Tarentum church sells and donates gently used items as part of ministry
About a dozen shoppers eyed the clothing racks in the basement of the Central Presbyterian Church as Tarentum's Christmas parade was about to start a few streets away on Saturday.
That brought smiles to clothing closet coordinator David Rankin and other volunteers.
The church — founded in 1888 and now in a well-kept 100-year-old building — sells gently used clothing and shoes for men, women and children at reasonable prices and donates items to people who need a hand.
At times, the Alle-Kiski Area HOPE Center gives vouchers to some of the women and children who stay in the center's shelter so they can search for clothing in the church's basement fellowship hall.
The clothing closet is a ministry based on hope and caring, trust and prayer. And love, volunteers agreed.
“We have some volunteers who come in to help, and they aren't even members here,” Rankin said.
On Saturday, five families and a handful of individuals took part in a fried fish dinner and then wandered in the fellowship hall and a smaller room at the rear to look at the clothing.
Shopper Abby Moore, a resident of Cherry Blossom Assisted Living in Tarentum, was enthralled.
“I'm so glad. I'm here to get winter clothes,” she said, pausing to look at the selection.
Rankin said the clothes closet started slowly after donations to the congregation's fall harvest festival about four years ago.
“We're at a crossroads here. People may not be members, but they live and come and go all around us and some need our help,” he said.
“We never know how many we'll have for the clothing closet. Sometimes it's six. Sometimes 16,” Rankin said.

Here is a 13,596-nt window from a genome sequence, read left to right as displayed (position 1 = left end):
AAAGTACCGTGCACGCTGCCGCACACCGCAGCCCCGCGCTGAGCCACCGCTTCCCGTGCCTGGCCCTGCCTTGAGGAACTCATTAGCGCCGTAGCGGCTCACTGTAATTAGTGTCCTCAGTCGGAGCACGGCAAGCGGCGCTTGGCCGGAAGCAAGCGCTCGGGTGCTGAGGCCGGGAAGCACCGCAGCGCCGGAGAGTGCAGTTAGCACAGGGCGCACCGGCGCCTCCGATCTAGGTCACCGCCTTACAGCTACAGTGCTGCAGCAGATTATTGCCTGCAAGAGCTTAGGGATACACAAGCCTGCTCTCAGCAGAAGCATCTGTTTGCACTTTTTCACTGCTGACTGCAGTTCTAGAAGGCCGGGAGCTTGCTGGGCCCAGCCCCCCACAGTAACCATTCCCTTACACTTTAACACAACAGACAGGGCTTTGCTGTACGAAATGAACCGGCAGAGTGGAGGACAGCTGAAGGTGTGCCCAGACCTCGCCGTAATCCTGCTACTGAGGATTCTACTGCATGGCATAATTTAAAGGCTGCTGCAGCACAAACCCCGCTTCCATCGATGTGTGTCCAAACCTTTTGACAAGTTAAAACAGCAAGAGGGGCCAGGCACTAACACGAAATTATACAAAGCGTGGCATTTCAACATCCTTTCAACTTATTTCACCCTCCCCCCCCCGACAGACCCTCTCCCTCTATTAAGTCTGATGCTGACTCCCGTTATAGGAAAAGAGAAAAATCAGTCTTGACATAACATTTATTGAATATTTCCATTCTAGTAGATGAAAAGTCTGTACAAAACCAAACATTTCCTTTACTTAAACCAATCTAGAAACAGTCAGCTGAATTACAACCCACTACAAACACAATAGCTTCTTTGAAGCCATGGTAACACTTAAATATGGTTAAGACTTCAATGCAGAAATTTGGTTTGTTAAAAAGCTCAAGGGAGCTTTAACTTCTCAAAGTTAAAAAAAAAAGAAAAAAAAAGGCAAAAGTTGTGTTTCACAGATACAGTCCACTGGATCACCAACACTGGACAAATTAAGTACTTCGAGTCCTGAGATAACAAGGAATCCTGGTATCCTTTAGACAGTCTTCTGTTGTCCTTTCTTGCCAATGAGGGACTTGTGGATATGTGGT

The closet once occupied only some tables at the rear of the fellowship hall. On Saturday, there was room for some dinner tables and little else due to the amount of clothing, some of which was new and still adorned by sales tags.
Many clothing fixtures were purchased from closing stores in Tarentum and Cranberry.
More than a half-dozen wooden clothing racks were handcrafted and stained by volunteers who understood the need to help others.
The Rev. Robert Dayton watched the shoppers and volunteers. Then he smiled.
The “retired” pastor, who has been in Central's pulpit about six months, said the outreach of the small congregation is considerable.
Sunday's bulletin includes hours for the Holy Smokes Cafe food ministry, several Alcohol Anonymous meetings, senior citizen line dancing and a free Thanksgiving dinner for the community this Thursday.
Each month, the congregation collects new children's undergarments and socks for the clothing closet.
At Holy Smokes Cafe, people are encouraged to attend worship services upstairs but some chose to stay downstairs to talk and enjoy the reduced price meals, said cook and co-owner Scott Mishler of Cheswick.
Chuck Biedka is a staff writer for Trib Total Media. He can be reached at 724-226-4711 or email@example.com.
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